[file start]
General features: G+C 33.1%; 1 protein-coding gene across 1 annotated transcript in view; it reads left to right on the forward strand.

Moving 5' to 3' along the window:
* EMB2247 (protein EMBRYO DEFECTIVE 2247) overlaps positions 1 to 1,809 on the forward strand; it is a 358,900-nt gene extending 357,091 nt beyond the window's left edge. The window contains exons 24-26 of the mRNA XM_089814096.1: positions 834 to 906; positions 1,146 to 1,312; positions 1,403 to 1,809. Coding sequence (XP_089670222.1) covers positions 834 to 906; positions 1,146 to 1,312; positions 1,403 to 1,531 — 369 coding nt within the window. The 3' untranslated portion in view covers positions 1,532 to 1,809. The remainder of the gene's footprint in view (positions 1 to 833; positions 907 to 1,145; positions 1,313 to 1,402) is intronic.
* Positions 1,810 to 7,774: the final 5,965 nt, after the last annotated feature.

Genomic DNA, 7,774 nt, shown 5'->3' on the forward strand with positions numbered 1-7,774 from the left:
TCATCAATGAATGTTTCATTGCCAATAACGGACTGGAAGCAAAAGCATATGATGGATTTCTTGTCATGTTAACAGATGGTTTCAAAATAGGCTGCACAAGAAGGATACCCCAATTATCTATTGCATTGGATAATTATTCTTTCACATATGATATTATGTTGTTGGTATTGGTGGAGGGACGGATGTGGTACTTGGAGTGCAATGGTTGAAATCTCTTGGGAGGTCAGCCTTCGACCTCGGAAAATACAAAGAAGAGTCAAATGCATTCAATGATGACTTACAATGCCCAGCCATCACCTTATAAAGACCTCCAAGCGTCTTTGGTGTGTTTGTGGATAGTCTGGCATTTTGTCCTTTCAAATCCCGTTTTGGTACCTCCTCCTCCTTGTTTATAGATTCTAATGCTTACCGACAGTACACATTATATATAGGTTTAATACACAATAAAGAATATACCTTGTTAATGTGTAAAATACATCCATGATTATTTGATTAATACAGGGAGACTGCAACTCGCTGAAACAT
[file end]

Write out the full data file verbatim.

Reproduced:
General features: G+C 33.1%; 1 protein-coding gene across 1 annotated transcript in view; it reads left to right on the forward strand.

Moving 5' to 3' along the window:
* EMB2247 (protein EMBRYO DEFECTIVE 2247) overlaps positions 1 to 1,809 on the forward strand; it is a 358,900-nt gene extending 357,091 nt beyond the window's left edge. The window contains exons 24-26 of the mRNA XM_089814096.1: positions 834 to 906; positions 1,146 to 1,312; positions 1,403 to 1,809. Coding sequence (XP_089670222.1) covers positions 834 to 906; positions 1,146 to 1,312; positions 1,403 to 1,531 — 369 coding nt within the window. The 3' untranslated portion in view covers positions 1,532 to 1,809. The remainder of the gene's footprint in view (positions 1 to 833; positions 907 to 1,145; positions 1,313 to 1,402) is intronic.
* Positions 1,810 to 7,774: the final 5,965 nt, after the last annotated feature.

Genomic DNA, 7,774 nt, shown 5'->3' on the forward strand with positions numbered 1-7,774 from the left:
TCATCAATGAATGTTTCATTGCCAATAACGGACTGGAAGCAAAAGCATATGATGGATTTCTTGTCATGTTAACAGATGGTTTCAAAATAGGCTGCACAAGAAGGATACCCCAATTATCTATTGCATTGGATAATTATTCTTTCACATATGATATTATGTTGTTGGTATTGGTGGAGGGACGGATGTGGTACTTGGAGTGCAATGGTTGAAATCTCTTGGGAGGTCAGCCTTCGACCTCGGAAAATACAAAGAAGAGTCAAATGCATTCAATGATGACTTACAATGCCCAGCCATCACCTTATAAAGACCTCCAAGCGTCTTTGGTGTGTTTGTGGATAGTCTGGCATTTTGTCCTTTCAAATCCCGTTTTGGTACCTCCTCCTCCTTGTTTATAGATTCTAATGCTTACCGACAGTACACATTATATATAGGTTTAATACACAATAAAGAATATACCTTGTTAATGTGTAAAATACATCCATGATTATTTGATTAATACAGGGAGACTGCAACTCGCTGAAACAT